Regardless of which blowing agent is ultimately selected, it has been found that compatible perforated microstructures may be produced particularly efficiently using a Büchi mini spray drier (model B-191; Switzerland). As will be appreciated by those skilled in the art, the inlet temperature and the outlet temperature of the spray drier are not critical but will be of such a level to provide the desired particle size and to result in a product that has the desired activity of the medicament. In this regard, the inlet and outlet temperatures are adjusted depending on the melting characteristics of the formulation components and the composition of the feed stock. The inlet temperature may thus be between 60° C. and 170° C., with the outlet temperatures of about 40° C. to 120° C. depending on the composition of the feed and the desired particulate characteristics. Preferably these temperatures will be from 90° C. to 120° C. for the inlet and from 60° C. to 90° C. for the outlet. The flow rate that is used in the spray drying equipment will generally be about 3 ml per minute to about 15 ml per minute. The atomizer air flow rate may vary between values of 1,200 liters per hour, to about 3,900 liters per hour. Commercially available spray dryers are well known to those in the art, and suitable settings for any particular dispersion can be readily determined through standard empirical testing; with due reference to the examples that follow. Of course, the conditions may be adjusted so as to preserve biological activity in larger molecules such as proteins or peptides.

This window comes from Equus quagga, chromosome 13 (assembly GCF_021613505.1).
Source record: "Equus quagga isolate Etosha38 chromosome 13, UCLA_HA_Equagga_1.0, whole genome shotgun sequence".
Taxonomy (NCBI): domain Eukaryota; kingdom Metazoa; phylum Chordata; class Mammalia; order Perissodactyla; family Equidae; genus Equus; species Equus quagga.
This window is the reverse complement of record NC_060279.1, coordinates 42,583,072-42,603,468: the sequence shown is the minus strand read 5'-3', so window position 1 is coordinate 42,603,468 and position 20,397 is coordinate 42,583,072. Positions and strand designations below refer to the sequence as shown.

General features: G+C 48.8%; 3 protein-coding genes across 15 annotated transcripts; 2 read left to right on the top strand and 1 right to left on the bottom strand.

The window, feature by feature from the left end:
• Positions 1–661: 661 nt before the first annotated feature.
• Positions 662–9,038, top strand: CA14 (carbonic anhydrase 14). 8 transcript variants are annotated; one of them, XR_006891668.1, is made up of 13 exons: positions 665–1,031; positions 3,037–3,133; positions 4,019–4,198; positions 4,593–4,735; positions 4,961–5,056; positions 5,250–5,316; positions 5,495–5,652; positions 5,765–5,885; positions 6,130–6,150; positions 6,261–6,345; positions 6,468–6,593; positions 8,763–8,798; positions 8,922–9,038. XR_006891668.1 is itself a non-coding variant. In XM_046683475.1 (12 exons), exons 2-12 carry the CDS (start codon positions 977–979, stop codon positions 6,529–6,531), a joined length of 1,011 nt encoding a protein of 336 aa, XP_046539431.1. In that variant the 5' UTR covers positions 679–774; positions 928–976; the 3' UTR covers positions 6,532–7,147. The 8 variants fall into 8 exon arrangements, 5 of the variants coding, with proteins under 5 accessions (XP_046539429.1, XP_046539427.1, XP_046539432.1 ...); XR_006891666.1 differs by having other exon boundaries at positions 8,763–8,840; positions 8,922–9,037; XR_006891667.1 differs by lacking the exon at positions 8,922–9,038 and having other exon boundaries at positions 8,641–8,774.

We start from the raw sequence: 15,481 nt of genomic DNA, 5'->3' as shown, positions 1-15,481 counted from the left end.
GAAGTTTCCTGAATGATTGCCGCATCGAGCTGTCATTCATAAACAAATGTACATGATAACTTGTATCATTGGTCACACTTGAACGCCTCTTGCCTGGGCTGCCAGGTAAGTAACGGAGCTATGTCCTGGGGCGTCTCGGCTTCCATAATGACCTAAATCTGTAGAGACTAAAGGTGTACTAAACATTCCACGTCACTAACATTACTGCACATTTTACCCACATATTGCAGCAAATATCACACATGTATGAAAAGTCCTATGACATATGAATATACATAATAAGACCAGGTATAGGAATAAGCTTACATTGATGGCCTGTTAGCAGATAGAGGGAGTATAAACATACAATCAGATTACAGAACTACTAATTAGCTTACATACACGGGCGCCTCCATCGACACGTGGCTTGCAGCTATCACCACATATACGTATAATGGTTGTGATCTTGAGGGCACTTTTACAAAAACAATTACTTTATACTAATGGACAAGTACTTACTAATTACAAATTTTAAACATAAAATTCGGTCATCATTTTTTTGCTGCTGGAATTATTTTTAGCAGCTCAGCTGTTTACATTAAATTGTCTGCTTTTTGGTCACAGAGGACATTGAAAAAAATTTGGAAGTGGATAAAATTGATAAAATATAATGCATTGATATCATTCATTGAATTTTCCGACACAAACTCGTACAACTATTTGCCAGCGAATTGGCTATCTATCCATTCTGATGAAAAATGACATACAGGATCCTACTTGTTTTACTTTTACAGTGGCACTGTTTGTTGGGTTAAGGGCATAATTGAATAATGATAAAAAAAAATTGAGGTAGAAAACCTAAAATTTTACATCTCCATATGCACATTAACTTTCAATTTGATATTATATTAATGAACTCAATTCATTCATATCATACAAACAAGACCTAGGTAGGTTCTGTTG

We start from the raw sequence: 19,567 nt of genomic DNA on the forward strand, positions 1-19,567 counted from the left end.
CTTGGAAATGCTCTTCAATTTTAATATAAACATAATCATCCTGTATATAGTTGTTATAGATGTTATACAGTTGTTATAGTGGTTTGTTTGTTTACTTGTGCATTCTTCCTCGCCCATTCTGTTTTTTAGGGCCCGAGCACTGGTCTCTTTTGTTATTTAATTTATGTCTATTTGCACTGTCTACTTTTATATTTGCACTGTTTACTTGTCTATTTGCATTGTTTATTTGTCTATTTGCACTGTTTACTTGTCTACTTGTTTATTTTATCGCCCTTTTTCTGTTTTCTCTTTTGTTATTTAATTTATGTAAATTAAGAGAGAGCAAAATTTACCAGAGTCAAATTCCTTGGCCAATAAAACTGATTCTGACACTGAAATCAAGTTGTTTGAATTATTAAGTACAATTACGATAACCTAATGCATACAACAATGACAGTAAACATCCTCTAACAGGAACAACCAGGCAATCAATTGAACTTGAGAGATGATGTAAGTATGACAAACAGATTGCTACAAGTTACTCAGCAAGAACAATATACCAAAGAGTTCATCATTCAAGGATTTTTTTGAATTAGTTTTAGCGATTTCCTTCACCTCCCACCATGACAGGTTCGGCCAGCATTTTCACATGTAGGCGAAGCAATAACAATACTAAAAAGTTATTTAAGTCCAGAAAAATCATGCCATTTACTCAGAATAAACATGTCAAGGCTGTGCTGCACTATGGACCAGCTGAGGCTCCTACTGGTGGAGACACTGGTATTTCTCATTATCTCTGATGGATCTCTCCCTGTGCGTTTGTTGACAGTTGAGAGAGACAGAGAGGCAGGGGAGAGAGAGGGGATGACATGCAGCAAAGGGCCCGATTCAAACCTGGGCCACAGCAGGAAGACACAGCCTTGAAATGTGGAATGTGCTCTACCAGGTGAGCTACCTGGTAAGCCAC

Particularly preferred embodiments of the present invention comprise spray drying preparations comprising a surfactant such as a phospholipid and at least one bioactive agent. In other embodiments the spray drying preparation may further comprise an excipient comprising a hydrophilic moiety such as, for example, a carbohydrate (i.e. glucose, lactose, or starch) in addition to any selected surfactant. In this regard various starches and derivatized starches suitable for use in the present invention. Other optional components may include conventional viscosity modifiers buffers such as phosphate buffers or other conventional biocompatible buffers or pH adjusting agents such as acids or bases, and osmotic agents (to provide isotonicity, hyperosmolarity, or hyposmolarity). Examples of suitable salts include sodium phosphate (both monobasic and dibasic), sodium chloride, calcium phosphate, calcium chloride and other physiologically acceptable salts.